5. Preheat the oven to 425F.
  6. Once the dough has risen, it will probably also have spread. Gently tuck the sides under the dough to make a smaller, but higher, ball of dough, transfer to a lightly oiled Dutch oven. Using a sharp knife, slice the top of the bread in an X, sprinkle with coarse salt. Add the lid tightly onto the pot.
  7. Bake for 50 minutes or until the dough has a hard crust and is dark brown.
  8. Slice, serve warm.
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27 thoughts on “Sour Ale Sourdough (Starter & Bread Recipe)

  1. Are you allowed to give a couple brands of sour beer? I’m not sure my local store will be much help! This sounds awesome!

    1. It really depends on which area you’re in. Beer distribution varies quite a bit. Just ask for a sour ale that has lacto, that shouldn’t be too hard to find! Most breweries have it printed on the label. Odell has a bunch that should work well: Pina Agria, Zard. Your local bottle shop should be able to help 🙂

    1. I’ve never used a bread maker, I always just make it by hand. I’m not sure, but it seems possible.

  2. In recent times all my starters are beer based. I don’t know about lactobacillus, but for taste I think well of a Polish beer brand, Zywiec. They also make a Porter that has even more of what I like in a starter, but the beer—Pilsner, I think—is more drinkable.

    The essential thing I find is that before using to create a starter, the beer must be FLAT, otherwise the starter will have a tendency to bubble over and make a mess. I open the beer, cover with a scrap of paper towel rubber-banded into place, and just leave it on the counter for a few days, or up to a week. If your bread-baking is delayed, you can pop the flat beer into the fridge.

    Starter made with beer will of course, if left a day too long, will yield a layer of dark “hooch”. I don’t pour it off, just feed again and stir it in. No problem.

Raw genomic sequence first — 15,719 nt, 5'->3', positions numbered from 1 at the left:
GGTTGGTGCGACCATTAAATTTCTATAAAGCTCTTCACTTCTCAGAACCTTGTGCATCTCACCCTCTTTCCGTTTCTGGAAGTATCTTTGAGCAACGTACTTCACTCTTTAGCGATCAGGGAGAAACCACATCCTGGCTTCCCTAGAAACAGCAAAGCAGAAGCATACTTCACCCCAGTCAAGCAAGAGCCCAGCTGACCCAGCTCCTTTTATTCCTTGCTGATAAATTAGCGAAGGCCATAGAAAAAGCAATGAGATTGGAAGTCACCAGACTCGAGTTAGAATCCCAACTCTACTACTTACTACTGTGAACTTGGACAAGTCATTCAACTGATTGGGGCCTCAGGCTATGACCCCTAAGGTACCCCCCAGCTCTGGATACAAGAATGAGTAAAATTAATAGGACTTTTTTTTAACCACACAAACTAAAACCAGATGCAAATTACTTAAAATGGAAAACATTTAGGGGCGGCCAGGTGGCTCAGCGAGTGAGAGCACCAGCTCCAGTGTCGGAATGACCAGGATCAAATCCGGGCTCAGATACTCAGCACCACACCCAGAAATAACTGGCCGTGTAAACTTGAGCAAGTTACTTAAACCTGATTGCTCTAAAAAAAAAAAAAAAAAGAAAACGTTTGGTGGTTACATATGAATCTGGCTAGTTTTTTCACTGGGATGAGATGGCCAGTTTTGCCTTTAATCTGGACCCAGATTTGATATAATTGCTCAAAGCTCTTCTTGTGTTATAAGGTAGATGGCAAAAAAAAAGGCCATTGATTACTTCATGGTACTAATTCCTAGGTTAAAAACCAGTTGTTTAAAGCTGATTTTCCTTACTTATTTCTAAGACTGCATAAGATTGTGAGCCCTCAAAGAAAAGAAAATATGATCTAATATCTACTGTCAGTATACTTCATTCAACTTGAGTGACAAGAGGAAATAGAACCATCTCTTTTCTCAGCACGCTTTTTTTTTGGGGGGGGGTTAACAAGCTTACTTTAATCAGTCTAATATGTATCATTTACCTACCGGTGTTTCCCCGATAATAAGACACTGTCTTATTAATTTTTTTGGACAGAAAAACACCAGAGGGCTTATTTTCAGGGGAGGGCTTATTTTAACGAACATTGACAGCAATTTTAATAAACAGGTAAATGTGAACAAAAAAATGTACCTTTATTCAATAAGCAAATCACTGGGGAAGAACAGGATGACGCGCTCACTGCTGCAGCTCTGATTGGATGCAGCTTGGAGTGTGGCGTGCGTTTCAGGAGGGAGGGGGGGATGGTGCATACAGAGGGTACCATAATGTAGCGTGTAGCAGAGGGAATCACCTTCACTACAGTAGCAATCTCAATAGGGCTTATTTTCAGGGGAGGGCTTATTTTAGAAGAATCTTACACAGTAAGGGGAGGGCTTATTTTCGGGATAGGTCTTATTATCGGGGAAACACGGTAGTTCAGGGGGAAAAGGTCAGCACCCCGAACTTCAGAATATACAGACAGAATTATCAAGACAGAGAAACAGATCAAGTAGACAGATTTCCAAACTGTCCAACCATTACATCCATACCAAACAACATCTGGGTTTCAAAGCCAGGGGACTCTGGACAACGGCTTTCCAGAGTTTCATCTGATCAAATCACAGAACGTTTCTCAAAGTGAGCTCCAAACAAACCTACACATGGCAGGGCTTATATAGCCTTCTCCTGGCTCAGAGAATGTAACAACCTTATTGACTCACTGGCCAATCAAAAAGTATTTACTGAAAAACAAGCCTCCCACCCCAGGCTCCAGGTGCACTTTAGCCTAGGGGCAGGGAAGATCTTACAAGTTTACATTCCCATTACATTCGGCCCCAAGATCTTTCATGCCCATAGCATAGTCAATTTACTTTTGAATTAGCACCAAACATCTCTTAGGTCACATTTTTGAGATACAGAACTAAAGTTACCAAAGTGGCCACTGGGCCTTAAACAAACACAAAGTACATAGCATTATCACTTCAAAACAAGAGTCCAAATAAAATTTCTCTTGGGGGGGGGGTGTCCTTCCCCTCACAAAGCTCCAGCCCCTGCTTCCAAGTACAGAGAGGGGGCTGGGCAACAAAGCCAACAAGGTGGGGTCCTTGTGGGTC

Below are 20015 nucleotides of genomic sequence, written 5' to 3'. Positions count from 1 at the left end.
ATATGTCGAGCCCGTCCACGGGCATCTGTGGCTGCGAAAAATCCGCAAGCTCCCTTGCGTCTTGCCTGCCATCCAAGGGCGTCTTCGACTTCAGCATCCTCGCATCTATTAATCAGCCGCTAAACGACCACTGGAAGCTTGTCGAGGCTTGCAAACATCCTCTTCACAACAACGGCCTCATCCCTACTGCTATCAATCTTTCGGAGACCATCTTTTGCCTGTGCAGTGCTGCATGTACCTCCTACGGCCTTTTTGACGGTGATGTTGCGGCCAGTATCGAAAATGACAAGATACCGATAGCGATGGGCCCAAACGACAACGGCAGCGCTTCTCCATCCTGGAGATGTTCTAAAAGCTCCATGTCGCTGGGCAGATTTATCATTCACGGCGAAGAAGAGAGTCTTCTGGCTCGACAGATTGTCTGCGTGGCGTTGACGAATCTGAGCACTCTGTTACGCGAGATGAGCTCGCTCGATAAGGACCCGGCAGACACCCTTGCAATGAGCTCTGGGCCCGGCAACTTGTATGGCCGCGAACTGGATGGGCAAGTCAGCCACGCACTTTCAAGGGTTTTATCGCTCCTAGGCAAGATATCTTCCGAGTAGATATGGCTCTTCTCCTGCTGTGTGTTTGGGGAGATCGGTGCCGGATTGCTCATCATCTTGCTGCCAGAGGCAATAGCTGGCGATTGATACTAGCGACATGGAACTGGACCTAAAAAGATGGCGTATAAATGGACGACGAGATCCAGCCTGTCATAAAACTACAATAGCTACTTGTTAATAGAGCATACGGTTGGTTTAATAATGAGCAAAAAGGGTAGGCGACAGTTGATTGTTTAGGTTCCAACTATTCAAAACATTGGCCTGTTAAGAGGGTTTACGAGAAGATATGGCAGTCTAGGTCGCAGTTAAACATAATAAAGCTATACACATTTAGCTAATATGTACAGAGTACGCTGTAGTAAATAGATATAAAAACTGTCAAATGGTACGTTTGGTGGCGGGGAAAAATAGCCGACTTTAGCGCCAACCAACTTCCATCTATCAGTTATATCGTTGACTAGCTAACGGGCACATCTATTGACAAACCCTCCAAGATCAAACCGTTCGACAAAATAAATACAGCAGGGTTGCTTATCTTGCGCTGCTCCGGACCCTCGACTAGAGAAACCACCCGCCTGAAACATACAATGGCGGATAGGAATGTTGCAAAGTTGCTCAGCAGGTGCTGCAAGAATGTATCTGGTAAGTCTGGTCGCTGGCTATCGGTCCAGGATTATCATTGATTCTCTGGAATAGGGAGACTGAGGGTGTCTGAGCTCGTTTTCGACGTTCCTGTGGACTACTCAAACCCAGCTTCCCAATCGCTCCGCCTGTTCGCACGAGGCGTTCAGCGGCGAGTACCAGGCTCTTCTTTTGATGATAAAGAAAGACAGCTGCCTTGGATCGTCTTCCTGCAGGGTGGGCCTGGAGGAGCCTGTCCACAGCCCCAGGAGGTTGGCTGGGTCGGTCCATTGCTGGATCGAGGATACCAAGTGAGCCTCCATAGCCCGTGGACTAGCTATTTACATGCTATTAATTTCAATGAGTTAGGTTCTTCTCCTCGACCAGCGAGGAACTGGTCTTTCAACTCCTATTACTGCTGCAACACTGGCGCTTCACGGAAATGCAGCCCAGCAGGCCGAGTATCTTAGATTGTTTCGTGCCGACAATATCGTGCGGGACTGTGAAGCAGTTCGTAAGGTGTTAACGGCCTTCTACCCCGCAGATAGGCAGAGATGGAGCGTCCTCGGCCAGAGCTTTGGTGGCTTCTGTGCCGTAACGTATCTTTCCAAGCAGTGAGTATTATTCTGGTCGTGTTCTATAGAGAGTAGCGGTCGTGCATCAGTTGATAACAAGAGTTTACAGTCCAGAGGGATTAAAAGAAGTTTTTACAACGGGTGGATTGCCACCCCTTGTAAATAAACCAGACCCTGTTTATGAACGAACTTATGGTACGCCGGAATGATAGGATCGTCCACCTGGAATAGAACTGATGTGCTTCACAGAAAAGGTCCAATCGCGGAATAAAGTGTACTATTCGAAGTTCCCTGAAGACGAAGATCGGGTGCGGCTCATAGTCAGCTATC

The starters are all made from Bob’s Red Mill Dark Rye Flour. Fairly soon I hope to try King Arthur Pumpernickel. The breads (lately) have been made with a mixture of Dark Rye Flour and the KA Bread Flour.

    Has anyone experimented with beer and Einkorn? I’m on to that next, and am afraid that the dark/sour flavors I like may overwhelm the flavor of whole wheat einkorn. Any suggestions?

  3. Are you saying at step 3 “Continue feeding once a day as directed in step two for three days.” you are removing half of the mixture each time you do this?

    It’s not clear to me whether I’m supposed to be discarding half of the mixture every day until it doubles in size, or just keep adding flour and making the mixture larger. Clarification appreciated!

    1. It can be but it doesn’t have to be. I like to add it to the oven as it preheats but often people are too afraid to do that because of the risk of burning themselves.

  4. How do I make a loaf that is less airy w/out all the big bubbles and a softer crust? I am looking for a consistency of store bought sandwich bread rather than artisanal loaves w/ giant air bubbles and super crunchy crust.

  5. Once it’s “ready” in step 4 measure out what you need for your recipe, feed your starter and place in the fridge. How much do you feed your starter?
    For instance, If I take out 1/4 cup of starter do I add 1/4 cup of flour to feed it with a bit of water? Thank you!

  6. Can this be baked in another vessel other than a dutch oven? Such as possibly that used for french bread loaf baking? I don’t know if this is specifically so that the moisture stays in or not. Thanks!

  7. Hello Jackie,
    Thanks for writing and posting this with lots of details and tips. Two questions:

    1. For Step two of making the starter it says to remove all but ½ cup (2 oz) and discard the rest. Did you mean 1/4 cup (2 oz) or 1/2 cup (4 oz)?

    2. Would bottle conditioned beer be left with only dead yeast and thereby less super powers?

    blessings,

    1. Great questions! You are correct, leave about 4oz in when you feed. You don’t need to be super precise when you measure, it’s pretty forgiving and I don’t measure a tall anymore. You can feed with any beer and it will work fine. I like to use a sour ale because it already has the bacteria and yeast that I’m trying to cultivate. But if you don’t have a brett/lacto beer, then any beer will work!

  8. Just made this bread, but with my regular sourdough starter since that’s what I have. It is DELICIOUS!

  9. I just ordered a pitch of Roselare Belgian Sour Blend from my local home-brew shop, it has 125 ml of liquid ale yeast, 2 brettanomyces strains lactobacillus and a pedi-coccus culture. This is a 5 gallon batch pitch when brewing. Do you think it would be overkill to put it all in. I’m leaning towards “The more the merrier”.

      1. The starter.
        I must say it’s looking great after 24 hours so I guess I was just a bit unsure as it’s my first time!

        1. I totally get that! Don’t be surprised if the activity slows a bit around day 2 or 3, that’s totally normal! But after a week you should be seeing a lot of air bubbles and a starter that doubles in size in a few hours.